Video: 1934 Chrysler Airflow Shatters Records at Bonneville

1934 Chrysler Airflow AAA recordsIn this 1934 Chrysler promotional reel, famed Indy car driver Harry Haartz drives a new Imperial Airflow coupe to a slew of speed and distance records at Bonneville. 

 

 

Introduced in January of 1934, the Chrysler Airflow was not simply unorthodox in appearance. It was revolutionary in most every way, from its cab-forward packaging to its unitized body/chassis construction. (You can learn more about the Airflow’s ground-breaking design and engineering in this video.) To demonstrate the new model’s capabilities to a suspicious public, Chrysler arranged a whole series of performance stunts, including the trip to the Bonneville Salt Flats documented here.

For the Bonneville speed runs, Chrysler retained the services of race driver Harry Haartz, a shrewd money racer from California who started the Indianapolis 500 six times and scored three second place finishes. In August 1934 on the salt, Haartz drove a showroom stock (reportedly) Imperial Airflow coupe to 72 speed and distance records, including a flying mile at 95.7 mph and 2,000 miles at an average of 74.7 mph.

In this very same production Imperial coupe, it is claimed, Haartz then drove from New York to Los Angeles to demonstrate the Airflow’s durability and economy, averaging 18.1 miles per gallon. And as this promotional reel demonstrates, Haartz was also fluent in 1930s-style screwball banter, apparently. Watch for the peppy exchange between Harry and the announcer starting at the 2:30 mark. All great fun, enjoy.

 

7 thoughts on “Video: 1934 Chrysler Airflow Shatters Records at Bonneville

  1. I met Harry Haartz years ago at Indianapolis, where my late father was involved for decades. Harry was just a genuine humble senior at the time.

  2. Harry had that flathead 6 purring to get to 95 mph! Wonder how many miles it took to get it wound up? Great to see these old newsreels. Surprizing so many have remained intact through the years.

  3. I’m sorry, but this was not “cab-forward” vehicle packaging. The Airflow besides being the 1st real mass production aerodynamic car, had more influence on changing vehicle architecture by moving the passengers between the axles & the engine over the front axle. This made for a much smoother ride & allowed the passengers to be lower to the ground, eliminating the need for running boards. Also, by making the body as wide as the car, you could fit 3 people in the front seat. It took years for the other manufacturers to effect anything similar, despite doing further development of aerodynamic design.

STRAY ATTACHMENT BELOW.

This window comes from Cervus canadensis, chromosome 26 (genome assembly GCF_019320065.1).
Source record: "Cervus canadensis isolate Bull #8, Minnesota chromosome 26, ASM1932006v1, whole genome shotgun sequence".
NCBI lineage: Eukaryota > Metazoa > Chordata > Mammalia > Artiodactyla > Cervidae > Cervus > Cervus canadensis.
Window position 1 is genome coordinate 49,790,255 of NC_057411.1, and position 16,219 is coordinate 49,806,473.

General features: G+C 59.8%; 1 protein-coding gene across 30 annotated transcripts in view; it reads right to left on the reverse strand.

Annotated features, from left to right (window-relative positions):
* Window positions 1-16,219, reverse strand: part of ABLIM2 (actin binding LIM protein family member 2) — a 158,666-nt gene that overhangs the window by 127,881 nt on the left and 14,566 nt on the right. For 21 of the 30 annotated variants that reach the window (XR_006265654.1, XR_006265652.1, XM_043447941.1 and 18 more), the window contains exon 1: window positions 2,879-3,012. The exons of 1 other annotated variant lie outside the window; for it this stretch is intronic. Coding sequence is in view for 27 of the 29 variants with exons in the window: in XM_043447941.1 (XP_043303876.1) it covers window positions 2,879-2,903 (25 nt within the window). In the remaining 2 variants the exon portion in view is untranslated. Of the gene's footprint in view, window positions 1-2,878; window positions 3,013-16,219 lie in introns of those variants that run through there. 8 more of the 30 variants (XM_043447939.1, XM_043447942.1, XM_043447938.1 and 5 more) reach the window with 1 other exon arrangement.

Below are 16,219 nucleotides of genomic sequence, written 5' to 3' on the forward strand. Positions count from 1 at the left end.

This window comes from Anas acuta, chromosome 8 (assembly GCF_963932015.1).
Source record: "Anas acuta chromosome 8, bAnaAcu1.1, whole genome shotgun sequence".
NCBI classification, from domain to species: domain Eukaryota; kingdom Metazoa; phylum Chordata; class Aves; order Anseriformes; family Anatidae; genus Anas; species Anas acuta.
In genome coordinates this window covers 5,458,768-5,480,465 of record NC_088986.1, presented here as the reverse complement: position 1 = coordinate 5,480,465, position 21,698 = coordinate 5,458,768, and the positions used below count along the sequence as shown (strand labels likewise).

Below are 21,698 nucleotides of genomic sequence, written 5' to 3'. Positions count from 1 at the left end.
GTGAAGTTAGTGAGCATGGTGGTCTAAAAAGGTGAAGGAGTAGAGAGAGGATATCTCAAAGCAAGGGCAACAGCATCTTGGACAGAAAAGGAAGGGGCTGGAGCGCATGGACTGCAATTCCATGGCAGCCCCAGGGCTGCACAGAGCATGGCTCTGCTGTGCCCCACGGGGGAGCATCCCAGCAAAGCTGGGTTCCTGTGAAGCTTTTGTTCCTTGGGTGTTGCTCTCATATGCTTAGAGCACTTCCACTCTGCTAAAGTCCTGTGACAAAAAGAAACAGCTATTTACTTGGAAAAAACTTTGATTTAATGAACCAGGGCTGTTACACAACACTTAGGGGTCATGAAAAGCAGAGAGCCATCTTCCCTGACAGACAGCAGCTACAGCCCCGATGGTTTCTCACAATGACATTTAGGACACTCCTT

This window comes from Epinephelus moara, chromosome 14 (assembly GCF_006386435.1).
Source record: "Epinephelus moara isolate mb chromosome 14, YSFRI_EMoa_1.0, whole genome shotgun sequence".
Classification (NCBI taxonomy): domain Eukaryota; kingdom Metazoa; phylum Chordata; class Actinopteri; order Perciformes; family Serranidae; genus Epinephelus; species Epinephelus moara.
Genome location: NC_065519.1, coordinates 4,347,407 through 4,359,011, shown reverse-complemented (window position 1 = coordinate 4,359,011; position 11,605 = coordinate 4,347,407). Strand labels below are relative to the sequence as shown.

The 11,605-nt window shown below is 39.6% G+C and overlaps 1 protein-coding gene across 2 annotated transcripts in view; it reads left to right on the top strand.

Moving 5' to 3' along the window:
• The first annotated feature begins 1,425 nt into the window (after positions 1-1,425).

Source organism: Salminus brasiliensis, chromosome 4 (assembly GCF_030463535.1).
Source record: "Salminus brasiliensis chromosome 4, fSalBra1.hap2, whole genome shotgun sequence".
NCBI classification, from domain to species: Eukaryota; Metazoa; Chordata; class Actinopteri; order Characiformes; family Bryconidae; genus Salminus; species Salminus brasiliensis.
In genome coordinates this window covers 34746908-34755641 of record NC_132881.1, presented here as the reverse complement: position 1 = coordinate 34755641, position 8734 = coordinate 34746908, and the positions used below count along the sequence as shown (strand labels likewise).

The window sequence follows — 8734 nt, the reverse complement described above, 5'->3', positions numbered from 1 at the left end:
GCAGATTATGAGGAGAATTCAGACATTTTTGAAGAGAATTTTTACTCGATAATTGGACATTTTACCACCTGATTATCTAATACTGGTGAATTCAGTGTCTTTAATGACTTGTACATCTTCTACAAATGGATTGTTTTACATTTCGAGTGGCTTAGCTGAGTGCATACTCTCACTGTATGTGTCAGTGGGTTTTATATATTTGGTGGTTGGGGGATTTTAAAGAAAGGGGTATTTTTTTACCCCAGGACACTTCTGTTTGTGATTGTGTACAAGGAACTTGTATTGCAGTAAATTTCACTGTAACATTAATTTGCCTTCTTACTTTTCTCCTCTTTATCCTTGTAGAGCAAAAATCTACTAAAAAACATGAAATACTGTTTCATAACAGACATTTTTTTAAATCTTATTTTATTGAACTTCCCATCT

The Chrysler LH series of cars, Intrepid, Eagle, & LH were cab forward. They moved the wheels to the corners of the car & put the passengers as a priority by moving the windshield as far forward as possible. This architecture/design change took place under VP of Design, Tom Gale & Advance Design Director, Neil Walling.

    The Airflow coupe, not 3 or 4 door sedan, was the design leader that affected the industry. The Desoto was the best proportioned & svelte-looking. They do look ever so much better if the front end is lowered a few inches, though! 🙂 What is typically seen are the giant Imperials or 4 door Chryslers. As a mass produced car this did influence half a dozen companies in Europe.

  4. “They moved the wheels to the corners of the car & put the passengers as a priority by moving the windshield as far forward as possible.”

    I’ll agree that the Airflow was not cab forward but your description of the concept sounds a lot like the BMC Mini, which turned the engine sideways and pushed the wheels to the corners. You’d have to place it in the lineage of that packaging theory. I like to think of iti as Britain’s Ford Mustang.

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